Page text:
FIFTEEN VINEYARDS, each of different geological conformation and microclimate, are the structure of the wines of Chateau Souverain in Sonoma County. On a recent visit to the Geyserville winery, I stood--with wine master Tom Peterson and winery representative Michael Florian--in front of a topographical map of the diverse regions from which the grapes had come. Peterson and Florian helped me relate wine to soil and fermentation science, and I sampled the unreleased 1987 components of Chateau Souverain's ultimate blending, underscoring the benefits of layered complexity of Chardonnay over the restrictive nature of "estate-grown" wines. The grapes involved had come from the 2,000-foot-high rocky hillsides of the Oak Ridge vineyard at Alexander Valley and provided intense tastes and fleshy structure; from the San Giacomo vineyard in the Carneros region, with French oak barrel-fermentation and rounder mouth-feel; and from the Vail Vista vineyard, also in the Alexander Valley, contributing citrusy, almost tangerine, tastes to the emerging Chardonnay.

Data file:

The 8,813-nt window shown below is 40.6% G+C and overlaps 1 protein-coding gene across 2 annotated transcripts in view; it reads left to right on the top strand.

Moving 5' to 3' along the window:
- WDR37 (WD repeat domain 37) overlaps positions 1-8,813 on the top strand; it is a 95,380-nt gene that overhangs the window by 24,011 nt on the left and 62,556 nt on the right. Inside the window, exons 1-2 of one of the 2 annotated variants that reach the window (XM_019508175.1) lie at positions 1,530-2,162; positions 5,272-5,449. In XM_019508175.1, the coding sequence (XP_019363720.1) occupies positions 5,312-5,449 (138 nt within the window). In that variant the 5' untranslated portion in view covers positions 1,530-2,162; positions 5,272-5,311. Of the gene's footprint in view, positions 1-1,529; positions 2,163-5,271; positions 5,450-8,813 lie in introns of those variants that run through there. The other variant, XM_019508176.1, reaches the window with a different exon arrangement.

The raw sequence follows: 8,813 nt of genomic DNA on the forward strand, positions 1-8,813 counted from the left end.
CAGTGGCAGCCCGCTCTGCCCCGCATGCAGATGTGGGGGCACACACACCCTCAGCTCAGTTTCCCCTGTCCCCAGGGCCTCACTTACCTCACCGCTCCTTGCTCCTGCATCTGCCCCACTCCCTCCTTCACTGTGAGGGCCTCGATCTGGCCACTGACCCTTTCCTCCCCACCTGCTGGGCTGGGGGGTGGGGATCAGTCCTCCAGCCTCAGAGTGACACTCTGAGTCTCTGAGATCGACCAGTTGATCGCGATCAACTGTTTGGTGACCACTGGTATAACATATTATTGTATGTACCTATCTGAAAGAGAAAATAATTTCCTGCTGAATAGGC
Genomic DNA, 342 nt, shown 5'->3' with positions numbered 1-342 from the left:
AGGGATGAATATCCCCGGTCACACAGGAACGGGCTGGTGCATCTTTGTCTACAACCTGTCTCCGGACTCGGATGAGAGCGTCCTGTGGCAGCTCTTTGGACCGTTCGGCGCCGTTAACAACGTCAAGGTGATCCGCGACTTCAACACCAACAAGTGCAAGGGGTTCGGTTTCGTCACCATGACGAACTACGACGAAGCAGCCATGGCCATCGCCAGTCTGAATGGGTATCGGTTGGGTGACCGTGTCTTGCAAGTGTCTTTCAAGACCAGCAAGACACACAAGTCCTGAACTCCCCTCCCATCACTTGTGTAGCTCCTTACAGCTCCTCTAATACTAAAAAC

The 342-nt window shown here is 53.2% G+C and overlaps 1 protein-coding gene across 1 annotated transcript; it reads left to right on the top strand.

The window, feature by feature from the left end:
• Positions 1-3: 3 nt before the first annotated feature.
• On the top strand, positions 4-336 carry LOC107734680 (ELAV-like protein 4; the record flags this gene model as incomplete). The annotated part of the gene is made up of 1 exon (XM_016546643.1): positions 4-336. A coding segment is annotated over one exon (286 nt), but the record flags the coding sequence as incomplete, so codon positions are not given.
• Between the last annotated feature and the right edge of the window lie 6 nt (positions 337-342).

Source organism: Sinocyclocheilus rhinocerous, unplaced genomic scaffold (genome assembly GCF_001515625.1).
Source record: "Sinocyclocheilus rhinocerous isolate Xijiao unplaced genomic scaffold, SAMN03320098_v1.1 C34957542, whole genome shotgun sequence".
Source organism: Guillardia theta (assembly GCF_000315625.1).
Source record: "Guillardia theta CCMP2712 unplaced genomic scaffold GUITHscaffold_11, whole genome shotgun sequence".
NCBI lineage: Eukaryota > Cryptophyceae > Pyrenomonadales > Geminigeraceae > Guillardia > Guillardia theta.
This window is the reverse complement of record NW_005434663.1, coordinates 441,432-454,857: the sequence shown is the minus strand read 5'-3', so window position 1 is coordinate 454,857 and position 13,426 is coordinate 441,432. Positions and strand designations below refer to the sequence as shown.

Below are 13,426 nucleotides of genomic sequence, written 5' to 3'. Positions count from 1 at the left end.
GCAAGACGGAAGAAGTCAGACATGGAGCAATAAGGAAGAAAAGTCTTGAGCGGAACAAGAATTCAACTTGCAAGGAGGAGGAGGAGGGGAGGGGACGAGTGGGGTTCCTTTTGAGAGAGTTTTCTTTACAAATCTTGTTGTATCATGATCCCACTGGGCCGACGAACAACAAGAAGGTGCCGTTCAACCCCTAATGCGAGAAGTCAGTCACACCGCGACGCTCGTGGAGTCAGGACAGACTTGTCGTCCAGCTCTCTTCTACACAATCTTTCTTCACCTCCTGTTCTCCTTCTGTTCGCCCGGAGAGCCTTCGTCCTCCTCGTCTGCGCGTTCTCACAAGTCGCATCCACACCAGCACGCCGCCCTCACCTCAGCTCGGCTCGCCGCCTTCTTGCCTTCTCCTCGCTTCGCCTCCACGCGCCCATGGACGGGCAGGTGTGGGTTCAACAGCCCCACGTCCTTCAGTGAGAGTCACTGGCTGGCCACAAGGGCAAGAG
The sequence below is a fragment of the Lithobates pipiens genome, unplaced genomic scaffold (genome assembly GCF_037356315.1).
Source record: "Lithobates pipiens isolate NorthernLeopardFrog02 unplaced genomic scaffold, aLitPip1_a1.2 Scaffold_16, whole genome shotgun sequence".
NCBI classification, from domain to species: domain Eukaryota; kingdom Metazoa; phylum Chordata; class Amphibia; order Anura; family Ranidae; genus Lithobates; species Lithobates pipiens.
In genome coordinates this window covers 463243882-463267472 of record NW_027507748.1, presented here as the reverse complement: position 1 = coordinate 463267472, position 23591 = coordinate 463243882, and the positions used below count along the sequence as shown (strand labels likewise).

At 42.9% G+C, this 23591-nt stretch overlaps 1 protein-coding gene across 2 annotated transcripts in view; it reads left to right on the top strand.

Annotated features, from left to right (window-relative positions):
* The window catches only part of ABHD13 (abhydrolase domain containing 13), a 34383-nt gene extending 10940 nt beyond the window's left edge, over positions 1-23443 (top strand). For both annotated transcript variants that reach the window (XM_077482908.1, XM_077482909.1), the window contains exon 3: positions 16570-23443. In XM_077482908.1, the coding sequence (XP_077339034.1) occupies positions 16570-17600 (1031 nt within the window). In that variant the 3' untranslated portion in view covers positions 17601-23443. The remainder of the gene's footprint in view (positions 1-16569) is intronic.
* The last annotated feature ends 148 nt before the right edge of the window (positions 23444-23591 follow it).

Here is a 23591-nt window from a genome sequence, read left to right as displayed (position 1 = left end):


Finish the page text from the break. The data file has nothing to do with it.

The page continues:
The Chateau Souverain winery, founded in the Napa Valley in the 1940s by the late Lee Stewart, began taking its present shape in the '70s. That was when architect John Marsh Davis juxtaposed, on one hand, French country-style architecture, and on the other, two prominent towers inspired by Sonoma hop kilns to create a structure that won an AIA design-excellence award in 1974. The multimillion-dollar facility was sold several times and became, in 1986, the property of Wine World, one of Nestle of Switzerland's well-financed holdings in California, others of which include Beringer in the Napa Valley.